Avispa Midia, an independent journalism collective in Latin America whose work has appeared in translation on El Enemigo Común, recently launched a fundraising campaign to continue expanding their important work.
For the past four years, Avispa Midia has provided in-depth coverage of events throughout Latin America, from risky situations like the 2016 teachers’ protests in Nochixtlan, Oaxaca, where federal police assassinated 8 people, to catastrophes like the major earthquakes that devastated Mexico in September 2017. They have also worked throughout Central America and Brazil to investigate how military and police forces collude with organized crime to control populations and protect corporate interests.
Today, this independent journalism collective — which has made the best of limited resources in the absence of stable funding — is asking for your solidarity so that it can continue to visit and document resistance movements and fix and replace basic equipment.
Continue reading “Support an Independent Journalism Collective in Latin America”
The Following text is a translation of a statement from the Committee for the Defense of Indigenous Rights (CODEDI) following the ambush and killing of three of their members on Monday the 12th of February, 2018.
The organization CODEDI (Committee for the Defense of Indigenous Rights) is an autonomous organization that works for the indigenous communities of the Southern Mountains, Central Valleys and Coast of Oaxaca, in solidarity with all just causes. We currently work with 50 communities, creating the dream of living in autonomy through daily practices, with more than 20 years serving the peoples of Oaxaca. We are part of different alliances in the state, country, and world; alliances based in processes of autonomy and struggle. The leader of our organization is Abraham Ramírez Vázquez, an indigenous leader from Santiago Xanica who was imprisoned from 2004 to 2011 by order of former governor José Murat, the father of the current governor.
Continue reading “Three Members of CODEDI (Indigenous Rights organization) Killed in Oaxaca”
In Oaxaca, México, Radio Totopo is raising funds to rebuild their community radio station following September’s devastating earthquakes.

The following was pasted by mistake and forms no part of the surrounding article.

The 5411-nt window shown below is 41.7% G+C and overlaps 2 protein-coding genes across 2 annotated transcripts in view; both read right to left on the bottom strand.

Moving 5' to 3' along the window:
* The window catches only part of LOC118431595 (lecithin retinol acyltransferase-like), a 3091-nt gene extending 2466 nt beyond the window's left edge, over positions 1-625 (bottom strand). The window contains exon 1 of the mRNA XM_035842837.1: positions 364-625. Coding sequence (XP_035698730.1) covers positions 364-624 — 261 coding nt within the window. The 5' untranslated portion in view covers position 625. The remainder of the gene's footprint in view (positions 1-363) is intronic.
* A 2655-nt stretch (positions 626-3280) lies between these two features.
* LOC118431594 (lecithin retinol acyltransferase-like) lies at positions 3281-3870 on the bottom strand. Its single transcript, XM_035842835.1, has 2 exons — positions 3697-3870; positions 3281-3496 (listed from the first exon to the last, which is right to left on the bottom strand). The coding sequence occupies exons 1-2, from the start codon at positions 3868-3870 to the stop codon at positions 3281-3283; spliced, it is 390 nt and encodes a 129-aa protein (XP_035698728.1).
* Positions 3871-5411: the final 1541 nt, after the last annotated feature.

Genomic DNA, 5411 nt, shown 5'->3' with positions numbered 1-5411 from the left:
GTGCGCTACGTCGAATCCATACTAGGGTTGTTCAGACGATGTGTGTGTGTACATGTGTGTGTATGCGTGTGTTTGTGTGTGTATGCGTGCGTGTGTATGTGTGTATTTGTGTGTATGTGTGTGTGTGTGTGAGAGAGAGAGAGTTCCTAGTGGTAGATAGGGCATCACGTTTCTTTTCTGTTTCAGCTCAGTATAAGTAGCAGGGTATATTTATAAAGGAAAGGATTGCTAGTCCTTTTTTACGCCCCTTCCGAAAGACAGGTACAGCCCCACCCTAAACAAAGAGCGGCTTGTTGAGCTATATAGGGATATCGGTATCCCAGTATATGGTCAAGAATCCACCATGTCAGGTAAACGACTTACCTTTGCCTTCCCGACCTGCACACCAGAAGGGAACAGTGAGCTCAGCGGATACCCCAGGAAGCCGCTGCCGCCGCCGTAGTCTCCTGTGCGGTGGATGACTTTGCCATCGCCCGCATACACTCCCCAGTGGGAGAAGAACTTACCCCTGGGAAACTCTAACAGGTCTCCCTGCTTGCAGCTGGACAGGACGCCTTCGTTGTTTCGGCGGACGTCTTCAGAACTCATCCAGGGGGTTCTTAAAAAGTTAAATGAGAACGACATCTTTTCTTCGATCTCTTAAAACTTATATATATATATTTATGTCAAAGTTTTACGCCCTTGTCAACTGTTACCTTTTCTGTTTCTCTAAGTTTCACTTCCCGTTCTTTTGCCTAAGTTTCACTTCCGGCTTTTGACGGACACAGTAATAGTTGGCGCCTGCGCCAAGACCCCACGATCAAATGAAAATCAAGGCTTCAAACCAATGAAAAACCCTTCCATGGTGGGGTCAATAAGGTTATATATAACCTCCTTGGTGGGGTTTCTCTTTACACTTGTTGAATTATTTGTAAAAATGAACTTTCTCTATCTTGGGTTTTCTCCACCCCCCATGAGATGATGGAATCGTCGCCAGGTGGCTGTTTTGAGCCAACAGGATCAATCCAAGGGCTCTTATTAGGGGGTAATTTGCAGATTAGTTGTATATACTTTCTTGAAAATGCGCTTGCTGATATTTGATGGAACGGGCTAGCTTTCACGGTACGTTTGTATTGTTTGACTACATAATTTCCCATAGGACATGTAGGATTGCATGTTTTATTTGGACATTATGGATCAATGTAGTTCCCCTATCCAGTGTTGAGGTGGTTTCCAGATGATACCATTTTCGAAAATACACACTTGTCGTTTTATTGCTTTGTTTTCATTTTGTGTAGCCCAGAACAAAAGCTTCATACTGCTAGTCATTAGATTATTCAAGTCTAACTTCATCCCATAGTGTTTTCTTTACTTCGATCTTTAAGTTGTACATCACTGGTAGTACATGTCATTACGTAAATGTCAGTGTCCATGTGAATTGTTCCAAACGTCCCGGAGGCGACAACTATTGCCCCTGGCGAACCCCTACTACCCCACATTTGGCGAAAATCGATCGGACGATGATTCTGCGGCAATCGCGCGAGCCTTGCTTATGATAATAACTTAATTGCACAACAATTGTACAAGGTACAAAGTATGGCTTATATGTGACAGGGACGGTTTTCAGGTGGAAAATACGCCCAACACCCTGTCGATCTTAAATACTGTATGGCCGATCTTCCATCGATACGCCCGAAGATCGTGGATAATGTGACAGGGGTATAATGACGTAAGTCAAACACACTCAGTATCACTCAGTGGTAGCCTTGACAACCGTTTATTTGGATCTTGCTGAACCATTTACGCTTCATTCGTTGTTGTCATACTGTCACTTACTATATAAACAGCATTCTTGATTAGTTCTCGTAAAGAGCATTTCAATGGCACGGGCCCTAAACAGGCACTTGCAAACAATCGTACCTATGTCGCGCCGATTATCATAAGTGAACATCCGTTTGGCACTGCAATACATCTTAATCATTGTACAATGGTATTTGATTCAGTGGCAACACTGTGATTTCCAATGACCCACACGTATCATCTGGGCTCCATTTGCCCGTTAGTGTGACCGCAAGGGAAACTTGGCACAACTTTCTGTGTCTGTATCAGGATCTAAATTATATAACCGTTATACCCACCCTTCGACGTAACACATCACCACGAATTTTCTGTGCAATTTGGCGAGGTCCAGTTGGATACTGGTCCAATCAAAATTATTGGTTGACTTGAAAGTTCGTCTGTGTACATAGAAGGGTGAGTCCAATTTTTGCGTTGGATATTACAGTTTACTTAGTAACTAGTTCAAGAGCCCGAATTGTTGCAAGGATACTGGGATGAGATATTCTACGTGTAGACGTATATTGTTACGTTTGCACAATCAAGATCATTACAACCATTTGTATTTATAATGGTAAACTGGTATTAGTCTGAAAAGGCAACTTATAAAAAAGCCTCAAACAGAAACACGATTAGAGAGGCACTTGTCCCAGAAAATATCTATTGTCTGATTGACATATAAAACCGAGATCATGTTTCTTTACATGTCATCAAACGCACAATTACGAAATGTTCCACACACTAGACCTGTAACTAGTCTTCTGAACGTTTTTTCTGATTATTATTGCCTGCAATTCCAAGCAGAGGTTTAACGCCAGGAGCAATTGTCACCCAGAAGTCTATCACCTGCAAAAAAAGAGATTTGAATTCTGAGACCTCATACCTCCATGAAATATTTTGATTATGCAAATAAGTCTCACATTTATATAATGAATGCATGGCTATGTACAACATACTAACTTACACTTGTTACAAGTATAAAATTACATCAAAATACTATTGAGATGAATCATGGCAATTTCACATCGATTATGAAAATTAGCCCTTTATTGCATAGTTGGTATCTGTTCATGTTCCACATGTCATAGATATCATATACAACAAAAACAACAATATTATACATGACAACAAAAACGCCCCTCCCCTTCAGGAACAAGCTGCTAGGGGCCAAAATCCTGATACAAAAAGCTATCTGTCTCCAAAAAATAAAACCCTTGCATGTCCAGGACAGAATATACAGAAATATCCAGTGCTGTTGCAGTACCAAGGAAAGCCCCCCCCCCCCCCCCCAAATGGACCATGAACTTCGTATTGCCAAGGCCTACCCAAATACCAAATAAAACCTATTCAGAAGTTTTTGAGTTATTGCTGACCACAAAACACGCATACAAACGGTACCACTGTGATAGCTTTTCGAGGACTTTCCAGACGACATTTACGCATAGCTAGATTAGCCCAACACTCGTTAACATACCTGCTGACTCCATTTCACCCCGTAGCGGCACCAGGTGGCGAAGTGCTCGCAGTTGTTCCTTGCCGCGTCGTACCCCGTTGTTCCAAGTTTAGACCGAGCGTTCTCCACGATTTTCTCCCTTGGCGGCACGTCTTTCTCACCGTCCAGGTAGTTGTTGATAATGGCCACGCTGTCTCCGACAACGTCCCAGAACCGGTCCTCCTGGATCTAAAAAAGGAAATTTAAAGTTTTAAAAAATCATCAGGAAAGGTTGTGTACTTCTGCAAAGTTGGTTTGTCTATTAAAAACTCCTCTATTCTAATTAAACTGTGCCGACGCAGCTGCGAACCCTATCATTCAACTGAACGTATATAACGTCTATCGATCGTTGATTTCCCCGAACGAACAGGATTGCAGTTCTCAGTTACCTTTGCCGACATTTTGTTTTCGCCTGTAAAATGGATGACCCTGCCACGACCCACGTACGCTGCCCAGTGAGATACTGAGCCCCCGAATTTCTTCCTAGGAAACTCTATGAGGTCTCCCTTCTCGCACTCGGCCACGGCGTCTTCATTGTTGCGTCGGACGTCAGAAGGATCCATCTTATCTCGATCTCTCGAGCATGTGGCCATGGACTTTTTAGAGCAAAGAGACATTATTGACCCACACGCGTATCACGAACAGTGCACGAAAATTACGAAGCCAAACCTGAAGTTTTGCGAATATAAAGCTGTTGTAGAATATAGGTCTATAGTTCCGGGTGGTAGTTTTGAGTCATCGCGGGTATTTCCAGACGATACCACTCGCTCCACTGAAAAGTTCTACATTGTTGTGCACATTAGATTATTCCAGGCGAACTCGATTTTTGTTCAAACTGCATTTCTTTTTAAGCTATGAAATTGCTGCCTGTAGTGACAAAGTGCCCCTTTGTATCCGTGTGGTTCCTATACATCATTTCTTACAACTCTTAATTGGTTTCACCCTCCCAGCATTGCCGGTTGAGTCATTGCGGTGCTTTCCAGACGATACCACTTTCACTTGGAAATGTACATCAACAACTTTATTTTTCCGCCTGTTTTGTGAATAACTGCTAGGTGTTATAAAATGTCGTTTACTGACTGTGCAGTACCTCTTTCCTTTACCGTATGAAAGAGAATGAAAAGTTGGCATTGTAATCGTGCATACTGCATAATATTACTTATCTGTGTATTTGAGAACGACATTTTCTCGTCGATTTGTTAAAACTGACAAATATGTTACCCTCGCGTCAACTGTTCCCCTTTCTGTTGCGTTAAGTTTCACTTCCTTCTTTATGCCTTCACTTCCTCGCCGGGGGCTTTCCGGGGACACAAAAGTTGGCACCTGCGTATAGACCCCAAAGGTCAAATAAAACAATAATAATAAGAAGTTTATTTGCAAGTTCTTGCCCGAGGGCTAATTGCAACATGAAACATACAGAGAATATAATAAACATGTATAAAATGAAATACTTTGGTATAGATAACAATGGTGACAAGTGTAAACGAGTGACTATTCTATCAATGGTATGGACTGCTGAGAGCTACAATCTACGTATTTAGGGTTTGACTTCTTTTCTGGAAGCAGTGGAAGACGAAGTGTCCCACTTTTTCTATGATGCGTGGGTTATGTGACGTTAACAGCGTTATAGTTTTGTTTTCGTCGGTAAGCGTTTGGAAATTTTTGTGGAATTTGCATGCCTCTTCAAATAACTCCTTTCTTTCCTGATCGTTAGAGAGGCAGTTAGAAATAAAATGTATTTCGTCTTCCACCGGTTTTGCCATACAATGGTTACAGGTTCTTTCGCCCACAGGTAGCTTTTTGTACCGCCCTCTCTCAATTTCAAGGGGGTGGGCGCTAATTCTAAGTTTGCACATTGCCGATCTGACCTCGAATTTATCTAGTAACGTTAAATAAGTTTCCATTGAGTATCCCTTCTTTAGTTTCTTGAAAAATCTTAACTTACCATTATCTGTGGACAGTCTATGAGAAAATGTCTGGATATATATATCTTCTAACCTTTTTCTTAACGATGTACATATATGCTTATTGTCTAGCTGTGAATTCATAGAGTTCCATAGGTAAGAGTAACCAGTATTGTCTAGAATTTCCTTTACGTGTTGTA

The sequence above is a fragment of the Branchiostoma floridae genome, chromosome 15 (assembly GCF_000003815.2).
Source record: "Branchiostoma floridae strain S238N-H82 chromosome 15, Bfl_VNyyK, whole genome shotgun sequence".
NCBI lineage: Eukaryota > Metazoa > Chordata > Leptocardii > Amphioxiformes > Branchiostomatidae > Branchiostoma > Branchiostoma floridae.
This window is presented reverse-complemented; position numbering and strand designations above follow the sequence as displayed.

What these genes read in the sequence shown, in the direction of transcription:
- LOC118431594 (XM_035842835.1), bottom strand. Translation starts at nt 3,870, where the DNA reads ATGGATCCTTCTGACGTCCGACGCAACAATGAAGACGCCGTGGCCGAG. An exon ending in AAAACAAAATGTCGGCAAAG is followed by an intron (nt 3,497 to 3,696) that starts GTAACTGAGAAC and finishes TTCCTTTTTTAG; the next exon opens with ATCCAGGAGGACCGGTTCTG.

Radio Totopo is a community radio that has transmitted from the city of Juchitán in Oaxaca, Mexico for more than 10 years. Totopo’s work in the community has earned it the respect and backing of local residents, who recognize the radio as a space that uses their diidxazá language to reflect their ancestral culture as Binnizá, or Zapotec, people. Totopo has also established itself as a vital cultural and community space that serves as a physical meeting point for community members. There children take academic classes; a gallery space features paintings and photographs, documentary screenings, concerts, and the sale of traditional food; and the Popular Assembly of the Juchiteco People holds regular meetings.
Continue reading “Solidarity with Radio Totopo in Oaxaca, Mexico”
“The heart aches, but it is of utmost importance that in the face of this tragedy we do not cease to observe the geopolitical context of the Ithmus region.”
By: Griselda Sánchez
Photos by: Marisol Balbuena Delgado y brigada médica y solidaria.
The people of Oaxaca have had a difficult week. First came President Enrique Peña Nieto’s visit to the capital on Thursday, September 7th for the inauguration of a Cultural and Convention Center, on the occasion of the 24th Conference of the Mexican Business Council for Foreign Trade, Investment and Technology (COMCE). It was evident that the conference was the main motive for Peña’s presence at the event, since he was joined by Ildefonso Guajardo Villarreal, the Mexican Secretary of Economy, and Valentín Diez Morodo, the President of COMCE, as well as businessmen from important national and international companies; ambassadors and their commercial counselors from the diplomatic corps; the secretaries of the federal government, and the Director of Trade Negotiations of the World Trade Organization.
Continue reading “Oaxaca: Geopolitics and the Earthquake”
“We want to tell the world that we’re resisting, come what may.”
Under heavy rains, two busloads of people and dozens of others traveling in cars or public transportation came together in the community of Xayakalan in Ostula, Michoacán, on June 29, 2017. There, the compañeras welcomed us with steaming coffee, tortillas and a delicious stew.
The purpose of the trip? The celebration of the eighth anniversary of one of the most amazing things that’s happened in Mexico in many years ––the recovery of 3000 acres of land stolen from Ostula half a century ago, and the construction of a community where resistance is part of its identity.
A bit of history
In a brief history of the defense of the lands of Santa María Ostula and the founding of Xayakalan, the lawyer Carlos Gonzalez told us that for centuries, including the entire twentieth century, the community had constant border conflicts. When a presidential decree issued in 1963 certified that the communal lands rightfully belonged to Ostula, small landowners in La Placita took advantage of errors in the decree to take over thousands of acres. In 2008, they won a court case that took land away from Ostula precisely in the area where they’d obtained concessions from the transnational mining company Termium. Continue reading “On 8th anniversary Xayakalan inspires defense of land and life”